Applying for any business school is a marathon, not a sprint. First you have the GMAT/GRE, then you visit all the schools, fill out the applications, polish your resume, and then you are left with the essays.
While preparing for my application I went to an admissions fair and heard Harvard’s Admissions Director Dee Leopold state that an essay is an unprovable story about a candidate and having 3 essays * 10k applicants takes a long time to get through them all.
Hearing Dee talk about the essays gave me the insight I needed. I put myself in the Admissions Committee position, at the end of a long day reading yet another essay about how “My greatest weakness is my perfectionist mindset.” I realized that in order to get into school, my essay had to excite my reader enough so that they wouldn’t skim my essay.
I read examples of essays that had gotten kids into Harvard in the past and it was freeing knowing that I could be very creative in my writing and I made it my mission to write an essay that would excite my reader.
For Oxford one of the 7 essay prompts was “Sport is pure competition. What does it teach us about companies, individuals, and markets? Maximum 500 words.” After brainstorming for about a week I wrote the next two paragraphs with the intention of exciting my reader.
Sweat was everywhere. Dripping down my face, sweat made my mask slippery, grip weak, and legs itch. Sweat’s pungent perfume poured off of me as I retreated backwards two steps; I could not retreat anymore. Saltiness on my lips threatening distraction, I flèche past my opponent, catching his blade and hitting his right shoulder. Touché. The bout was finished. By ignoring the sweat and focusing on what mattered, I made it to the Junior Olympics in fencing.
Fencing is 90% mental and 10% physical. A single mental distraction and you are off-guard, likely caught by a savvy opponent. Due to the highly competitive nature of fencing and business, this principle of focus is applicable to both. If you lose focus in either, you risk losing ground to your opponent.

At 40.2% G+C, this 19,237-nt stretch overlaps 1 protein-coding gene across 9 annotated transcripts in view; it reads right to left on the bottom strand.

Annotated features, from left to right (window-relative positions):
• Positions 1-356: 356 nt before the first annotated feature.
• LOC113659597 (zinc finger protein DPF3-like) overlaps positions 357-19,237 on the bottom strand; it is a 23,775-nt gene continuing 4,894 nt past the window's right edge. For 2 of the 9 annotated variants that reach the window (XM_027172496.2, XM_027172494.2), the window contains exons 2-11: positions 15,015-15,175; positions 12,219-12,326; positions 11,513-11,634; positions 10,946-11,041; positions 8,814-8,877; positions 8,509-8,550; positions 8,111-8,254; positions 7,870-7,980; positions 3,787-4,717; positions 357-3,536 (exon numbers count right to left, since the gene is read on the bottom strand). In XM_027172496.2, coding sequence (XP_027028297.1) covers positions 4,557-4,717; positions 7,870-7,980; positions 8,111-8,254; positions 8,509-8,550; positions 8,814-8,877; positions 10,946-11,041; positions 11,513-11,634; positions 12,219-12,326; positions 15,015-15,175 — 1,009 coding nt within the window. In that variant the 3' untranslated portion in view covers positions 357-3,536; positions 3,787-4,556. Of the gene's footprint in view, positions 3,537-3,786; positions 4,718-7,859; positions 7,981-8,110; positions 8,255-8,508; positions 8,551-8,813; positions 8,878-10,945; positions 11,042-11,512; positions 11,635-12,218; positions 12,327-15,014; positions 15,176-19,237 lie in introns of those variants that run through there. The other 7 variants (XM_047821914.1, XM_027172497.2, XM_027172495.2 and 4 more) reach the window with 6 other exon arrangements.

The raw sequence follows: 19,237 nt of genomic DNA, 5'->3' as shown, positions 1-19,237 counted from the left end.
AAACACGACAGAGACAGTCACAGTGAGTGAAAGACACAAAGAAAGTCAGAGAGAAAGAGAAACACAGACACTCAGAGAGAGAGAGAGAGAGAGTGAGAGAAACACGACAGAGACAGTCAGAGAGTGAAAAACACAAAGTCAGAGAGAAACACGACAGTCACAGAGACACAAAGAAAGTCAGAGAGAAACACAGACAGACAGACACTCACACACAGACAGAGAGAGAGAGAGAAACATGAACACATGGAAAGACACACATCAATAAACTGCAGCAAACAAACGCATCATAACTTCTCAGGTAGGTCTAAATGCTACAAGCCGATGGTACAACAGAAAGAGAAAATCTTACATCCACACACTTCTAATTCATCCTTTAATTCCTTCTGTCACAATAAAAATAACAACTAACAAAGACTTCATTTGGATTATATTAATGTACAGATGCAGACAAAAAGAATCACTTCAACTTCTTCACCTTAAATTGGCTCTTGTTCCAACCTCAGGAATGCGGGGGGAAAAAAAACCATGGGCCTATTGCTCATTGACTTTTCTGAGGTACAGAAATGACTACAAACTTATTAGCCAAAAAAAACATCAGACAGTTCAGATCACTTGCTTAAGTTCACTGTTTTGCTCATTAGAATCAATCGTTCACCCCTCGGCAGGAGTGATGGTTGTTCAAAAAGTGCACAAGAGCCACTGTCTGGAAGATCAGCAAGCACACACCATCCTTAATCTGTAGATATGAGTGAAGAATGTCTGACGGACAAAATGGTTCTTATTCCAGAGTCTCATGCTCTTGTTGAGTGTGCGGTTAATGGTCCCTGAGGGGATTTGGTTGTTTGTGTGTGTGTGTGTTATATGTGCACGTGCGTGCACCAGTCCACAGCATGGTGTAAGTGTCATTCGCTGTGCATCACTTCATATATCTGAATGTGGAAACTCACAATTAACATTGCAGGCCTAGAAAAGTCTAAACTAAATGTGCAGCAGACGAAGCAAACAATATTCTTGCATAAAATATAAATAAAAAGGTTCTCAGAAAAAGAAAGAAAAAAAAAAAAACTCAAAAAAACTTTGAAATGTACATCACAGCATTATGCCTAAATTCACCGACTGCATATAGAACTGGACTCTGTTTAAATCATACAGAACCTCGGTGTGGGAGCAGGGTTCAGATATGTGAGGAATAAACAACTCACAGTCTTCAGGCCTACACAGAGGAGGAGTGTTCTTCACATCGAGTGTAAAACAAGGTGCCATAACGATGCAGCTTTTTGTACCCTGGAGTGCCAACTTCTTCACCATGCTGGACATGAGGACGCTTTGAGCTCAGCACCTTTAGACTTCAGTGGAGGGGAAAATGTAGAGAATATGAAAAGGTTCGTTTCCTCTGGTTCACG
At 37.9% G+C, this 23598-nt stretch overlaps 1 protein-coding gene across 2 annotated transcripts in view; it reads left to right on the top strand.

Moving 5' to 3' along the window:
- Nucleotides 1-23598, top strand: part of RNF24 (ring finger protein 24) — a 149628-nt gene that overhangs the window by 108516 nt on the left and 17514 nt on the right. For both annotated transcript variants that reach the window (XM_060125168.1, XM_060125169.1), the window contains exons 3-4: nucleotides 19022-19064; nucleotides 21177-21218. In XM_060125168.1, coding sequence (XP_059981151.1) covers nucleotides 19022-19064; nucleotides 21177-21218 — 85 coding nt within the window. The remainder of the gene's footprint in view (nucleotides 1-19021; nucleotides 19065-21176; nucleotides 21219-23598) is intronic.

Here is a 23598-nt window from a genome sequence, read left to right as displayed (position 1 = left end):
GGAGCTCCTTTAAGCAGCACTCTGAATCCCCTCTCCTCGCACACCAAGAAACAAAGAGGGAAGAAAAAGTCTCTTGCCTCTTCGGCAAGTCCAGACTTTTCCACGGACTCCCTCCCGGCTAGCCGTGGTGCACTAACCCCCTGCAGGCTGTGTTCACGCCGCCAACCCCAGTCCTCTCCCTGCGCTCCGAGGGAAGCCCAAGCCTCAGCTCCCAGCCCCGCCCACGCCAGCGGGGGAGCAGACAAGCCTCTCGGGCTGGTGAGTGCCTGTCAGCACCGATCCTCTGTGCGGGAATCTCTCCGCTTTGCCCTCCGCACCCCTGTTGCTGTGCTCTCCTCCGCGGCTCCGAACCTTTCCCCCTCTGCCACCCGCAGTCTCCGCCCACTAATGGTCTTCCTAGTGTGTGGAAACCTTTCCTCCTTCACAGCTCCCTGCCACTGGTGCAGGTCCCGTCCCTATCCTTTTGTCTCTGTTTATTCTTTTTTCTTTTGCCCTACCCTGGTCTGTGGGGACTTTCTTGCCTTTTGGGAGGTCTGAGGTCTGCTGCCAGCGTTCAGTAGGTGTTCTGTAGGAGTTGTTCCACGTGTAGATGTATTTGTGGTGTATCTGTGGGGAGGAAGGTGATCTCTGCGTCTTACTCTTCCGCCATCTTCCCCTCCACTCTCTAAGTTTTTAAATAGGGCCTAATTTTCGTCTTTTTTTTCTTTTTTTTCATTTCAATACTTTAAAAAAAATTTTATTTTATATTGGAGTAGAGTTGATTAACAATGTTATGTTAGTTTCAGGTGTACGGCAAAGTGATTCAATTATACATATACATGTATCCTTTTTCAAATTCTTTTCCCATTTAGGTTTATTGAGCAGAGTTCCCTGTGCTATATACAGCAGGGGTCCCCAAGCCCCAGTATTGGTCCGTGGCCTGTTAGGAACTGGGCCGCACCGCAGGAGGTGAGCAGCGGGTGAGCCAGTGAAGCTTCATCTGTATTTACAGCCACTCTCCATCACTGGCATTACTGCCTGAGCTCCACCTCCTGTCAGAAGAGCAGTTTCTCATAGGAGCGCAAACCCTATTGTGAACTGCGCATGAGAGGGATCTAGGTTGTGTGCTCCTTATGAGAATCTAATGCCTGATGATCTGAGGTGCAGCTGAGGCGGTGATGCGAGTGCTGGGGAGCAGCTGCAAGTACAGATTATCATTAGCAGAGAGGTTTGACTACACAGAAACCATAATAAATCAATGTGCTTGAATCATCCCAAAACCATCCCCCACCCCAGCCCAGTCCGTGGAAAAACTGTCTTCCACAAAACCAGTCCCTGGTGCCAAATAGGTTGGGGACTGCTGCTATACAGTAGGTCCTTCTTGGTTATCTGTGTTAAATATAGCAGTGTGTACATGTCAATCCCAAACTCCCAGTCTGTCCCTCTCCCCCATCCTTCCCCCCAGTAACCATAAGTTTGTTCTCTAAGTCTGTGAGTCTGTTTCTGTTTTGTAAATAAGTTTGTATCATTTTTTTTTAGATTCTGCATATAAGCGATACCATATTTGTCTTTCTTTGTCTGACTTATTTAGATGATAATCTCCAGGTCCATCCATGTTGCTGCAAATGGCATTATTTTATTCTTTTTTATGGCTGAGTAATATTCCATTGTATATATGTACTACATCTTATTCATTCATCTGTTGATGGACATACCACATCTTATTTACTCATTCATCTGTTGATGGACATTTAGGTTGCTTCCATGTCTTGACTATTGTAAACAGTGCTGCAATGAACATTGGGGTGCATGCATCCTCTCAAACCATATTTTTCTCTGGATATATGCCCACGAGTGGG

The top piece of advice I share with friends who are applying is to make certain that your essay isn’t “meh,” that at the very least, it stands out from the thousands of other bland essays. You can a reader into the story as I did above, or you can break-up the flow by leading with dialogue as I did in the essay where I talked about the personal importance of ethics. The prompt was “What should Oxford expect from you? Maximum 500 words”
“So … are you seeing anyone?” Lisa asked as I came into the office.
“Yep, they are great,” I replied, careful to hide my boyfriend’s gender by using “they” not “he.”
“What’s her name; how did you meet her?” came the inevitable follow up.
“Alex and I met online,” I replied while silently appreciating ambiguous first names and hoping for the conversation to end.
As a gay Mormon, I lived at the tangential point between two opposing ideas: the LDS side, believing that traditional marriage is critical for eternal happiness, and the LGBT side, believing that embracing my sexuality is critical for happiness in this life. Forging my own space between these ideologies meant I walked an even narrower ethical line for many years of my life.
I know that I received an interview because these essays grabbed my reader’s attention. In fact, during my interview the second essay was mentioned and quoted from for one of my questions.
I can’t stress this enough, the worst thing you can be as you are applying to business school is bland. If you are a white male coming from finance & consulting know that you are one of a thousand others, Indian IT males face even tougher odds. Almost everyone who applies to business school fits a mold in the Admission Committee’s mind.
If you want to get into a top school, break the mold. Highlight why you are different, why you would bring something different to your class. Because if you put yourself in the admission committee’s mindset, that is exactly what they are looking for.